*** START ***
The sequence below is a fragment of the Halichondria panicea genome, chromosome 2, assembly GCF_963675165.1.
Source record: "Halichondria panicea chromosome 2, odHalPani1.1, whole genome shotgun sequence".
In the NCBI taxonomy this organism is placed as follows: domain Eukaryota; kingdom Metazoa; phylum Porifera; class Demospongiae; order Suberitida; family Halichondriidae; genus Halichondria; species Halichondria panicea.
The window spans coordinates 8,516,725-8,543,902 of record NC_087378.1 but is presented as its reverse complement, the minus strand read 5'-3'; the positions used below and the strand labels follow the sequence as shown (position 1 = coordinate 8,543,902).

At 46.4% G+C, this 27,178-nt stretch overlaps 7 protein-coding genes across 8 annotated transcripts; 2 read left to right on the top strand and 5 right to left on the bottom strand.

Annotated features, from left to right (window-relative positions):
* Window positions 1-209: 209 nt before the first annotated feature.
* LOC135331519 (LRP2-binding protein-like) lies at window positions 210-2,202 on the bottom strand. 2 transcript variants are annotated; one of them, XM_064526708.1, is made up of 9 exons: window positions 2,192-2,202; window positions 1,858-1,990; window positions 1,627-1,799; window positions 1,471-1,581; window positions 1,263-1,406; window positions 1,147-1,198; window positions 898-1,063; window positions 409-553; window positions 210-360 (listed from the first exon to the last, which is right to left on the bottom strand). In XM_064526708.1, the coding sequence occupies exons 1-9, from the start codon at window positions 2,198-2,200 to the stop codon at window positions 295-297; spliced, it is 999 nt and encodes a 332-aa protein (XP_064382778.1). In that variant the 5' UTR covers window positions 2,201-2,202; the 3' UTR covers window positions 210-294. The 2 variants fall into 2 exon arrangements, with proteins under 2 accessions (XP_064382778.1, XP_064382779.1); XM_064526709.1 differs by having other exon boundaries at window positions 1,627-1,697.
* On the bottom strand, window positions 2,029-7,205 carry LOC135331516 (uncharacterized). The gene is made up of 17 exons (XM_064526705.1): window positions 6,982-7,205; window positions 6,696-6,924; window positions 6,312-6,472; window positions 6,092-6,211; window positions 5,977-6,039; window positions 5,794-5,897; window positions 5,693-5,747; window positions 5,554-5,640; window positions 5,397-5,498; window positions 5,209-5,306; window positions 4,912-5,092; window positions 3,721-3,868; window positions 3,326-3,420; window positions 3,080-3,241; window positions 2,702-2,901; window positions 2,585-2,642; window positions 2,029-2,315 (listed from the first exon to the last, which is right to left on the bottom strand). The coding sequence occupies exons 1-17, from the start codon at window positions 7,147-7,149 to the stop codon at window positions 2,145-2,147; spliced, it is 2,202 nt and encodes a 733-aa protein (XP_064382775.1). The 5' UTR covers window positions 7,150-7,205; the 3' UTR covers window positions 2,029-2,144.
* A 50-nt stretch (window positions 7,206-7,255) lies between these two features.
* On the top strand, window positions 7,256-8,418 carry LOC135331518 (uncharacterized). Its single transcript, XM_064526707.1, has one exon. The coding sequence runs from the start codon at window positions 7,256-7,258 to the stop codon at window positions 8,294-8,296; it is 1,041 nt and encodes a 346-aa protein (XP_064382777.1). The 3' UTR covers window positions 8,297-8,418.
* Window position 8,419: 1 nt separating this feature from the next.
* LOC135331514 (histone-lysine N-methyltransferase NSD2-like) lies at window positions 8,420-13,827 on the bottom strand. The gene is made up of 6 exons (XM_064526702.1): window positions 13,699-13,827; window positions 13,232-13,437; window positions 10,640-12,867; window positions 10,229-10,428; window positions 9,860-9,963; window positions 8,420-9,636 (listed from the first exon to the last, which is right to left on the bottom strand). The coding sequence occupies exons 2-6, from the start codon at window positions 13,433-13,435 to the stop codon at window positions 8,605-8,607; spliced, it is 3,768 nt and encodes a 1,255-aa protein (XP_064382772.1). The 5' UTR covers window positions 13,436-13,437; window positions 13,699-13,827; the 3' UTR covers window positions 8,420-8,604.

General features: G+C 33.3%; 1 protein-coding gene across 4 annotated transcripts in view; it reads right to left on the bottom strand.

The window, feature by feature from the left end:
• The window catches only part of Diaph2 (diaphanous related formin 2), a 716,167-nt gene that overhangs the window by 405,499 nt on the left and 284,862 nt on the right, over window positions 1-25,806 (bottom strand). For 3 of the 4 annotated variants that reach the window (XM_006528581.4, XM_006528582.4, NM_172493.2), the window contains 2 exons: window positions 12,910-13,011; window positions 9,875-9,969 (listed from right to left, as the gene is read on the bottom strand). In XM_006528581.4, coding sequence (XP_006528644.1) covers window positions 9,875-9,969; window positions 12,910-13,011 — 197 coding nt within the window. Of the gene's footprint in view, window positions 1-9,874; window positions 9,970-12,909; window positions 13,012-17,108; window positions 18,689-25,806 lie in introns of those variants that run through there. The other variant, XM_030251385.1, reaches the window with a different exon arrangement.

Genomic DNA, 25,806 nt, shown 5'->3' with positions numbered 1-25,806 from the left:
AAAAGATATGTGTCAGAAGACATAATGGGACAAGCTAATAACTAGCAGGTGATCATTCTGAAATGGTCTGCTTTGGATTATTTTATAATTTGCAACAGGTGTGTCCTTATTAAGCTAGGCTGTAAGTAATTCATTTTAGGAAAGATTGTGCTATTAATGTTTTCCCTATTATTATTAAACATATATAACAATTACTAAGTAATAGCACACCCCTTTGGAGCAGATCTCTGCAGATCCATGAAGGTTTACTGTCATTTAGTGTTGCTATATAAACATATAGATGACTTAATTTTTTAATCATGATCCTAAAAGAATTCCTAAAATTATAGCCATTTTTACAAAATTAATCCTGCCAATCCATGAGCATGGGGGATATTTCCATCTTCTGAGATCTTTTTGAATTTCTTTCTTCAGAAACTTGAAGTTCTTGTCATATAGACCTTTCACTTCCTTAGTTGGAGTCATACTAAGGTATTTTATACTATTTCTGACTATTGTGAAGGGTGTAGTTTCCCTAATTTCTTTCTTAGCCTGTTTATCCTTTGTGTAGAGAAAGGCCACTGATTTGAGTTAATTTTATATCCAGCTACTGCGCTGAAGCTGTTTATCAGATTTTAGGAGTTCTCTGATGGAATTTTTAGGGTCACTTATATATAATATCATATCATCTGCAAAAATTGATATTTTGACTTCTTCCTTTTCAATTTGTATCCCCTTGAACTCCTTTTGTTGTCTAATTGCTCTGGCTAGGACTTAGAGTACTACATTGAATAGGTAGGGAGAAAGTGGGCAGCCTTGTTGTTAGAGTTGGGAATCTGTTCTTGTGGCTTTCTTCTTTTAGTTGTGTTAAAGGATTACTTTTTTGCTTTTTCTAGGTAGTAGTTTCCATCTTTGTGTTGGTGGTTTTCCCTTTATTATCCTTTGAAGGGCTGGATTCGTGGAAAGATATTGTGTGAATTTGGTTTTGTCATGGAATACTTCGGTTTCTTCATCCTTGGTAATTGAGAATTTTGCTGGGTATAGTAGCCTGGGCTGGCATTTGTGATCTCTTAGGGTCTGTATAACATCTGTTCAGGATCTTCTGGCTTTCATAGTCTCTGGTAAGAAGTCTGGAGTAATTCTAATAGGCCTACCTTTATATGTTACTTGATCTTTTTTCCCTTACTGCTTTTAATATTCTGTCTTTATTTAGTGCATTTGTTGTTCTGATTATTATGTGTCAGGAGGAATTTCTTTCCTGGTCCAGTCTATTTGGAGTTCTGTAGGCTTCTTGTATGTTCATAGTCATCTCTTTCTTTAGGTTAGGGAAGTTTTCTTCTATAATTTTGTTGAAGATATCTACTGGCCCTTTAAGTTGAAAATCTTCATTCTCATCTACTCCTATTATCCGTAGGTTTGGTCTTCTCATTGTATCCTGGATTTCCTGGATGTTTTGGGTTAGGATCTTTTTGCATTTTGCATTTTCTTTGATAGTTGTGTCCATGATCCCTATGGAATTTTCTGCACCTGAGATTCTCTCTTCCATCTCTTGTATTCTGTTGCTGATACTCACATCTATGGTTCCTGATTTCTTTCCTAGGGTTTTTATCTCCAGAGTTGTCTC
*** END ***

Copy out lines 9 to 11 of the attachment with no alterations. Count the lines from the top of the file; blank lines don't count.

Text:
* On the bottom strand, window positions 2,029-7,205 carry LOC135331516 (uncharacterized). The gene is made up of 17 exons (XM_064526705.1): window positions 6,982-7,205; window positions 6,696-6,924; window positions 6,312-6,472; window positions 6,092-6,211; window positions 5,977-6,039; window positions 5,794-5,897; window positions 5,693-5,747; window positions 5,554-5,640; window positions 5,397-5,498; window positions 5,209-5,306; window positions 4,912-5,092; window positions 3,721-3,868; window positions 3,326-3,420; window positions 3,080-3,241; window positions 2,702-2,901; window positions 2,585-2,642; window positions 2,029-2,315 (listed from the first exon to the last, which is right to left on the bottom strand). The coding sequence occupies exons 1-17, from the start codon at window positions 7,147-7,149 to the stop codon at window positions 2,145-2,147; spliced, it is 2,202 nt and encodes a 733-aa protein (XP_064382775.1). The 5' UTR covers window positions 7,150-7,205; the 3' UTR covers window positions 2,029-2,144.
* A 50-nt stretch (window positions 7,206-7,255) lies between these two features.
* On the top strand, window positions 7,256-8,418 carry LOC135331518 (uncharacterized). Its single transcript, XM_064526707.1, has one exon. The coding sequence runs from the start codon at window positions 7,256-7,258 to the stop codon at window positions 8,294-8,296; it is 1,041 nt and encodes a 346-aa protein (XP_064382777.1). The 3' UTR covers window positions 8,297-8,418.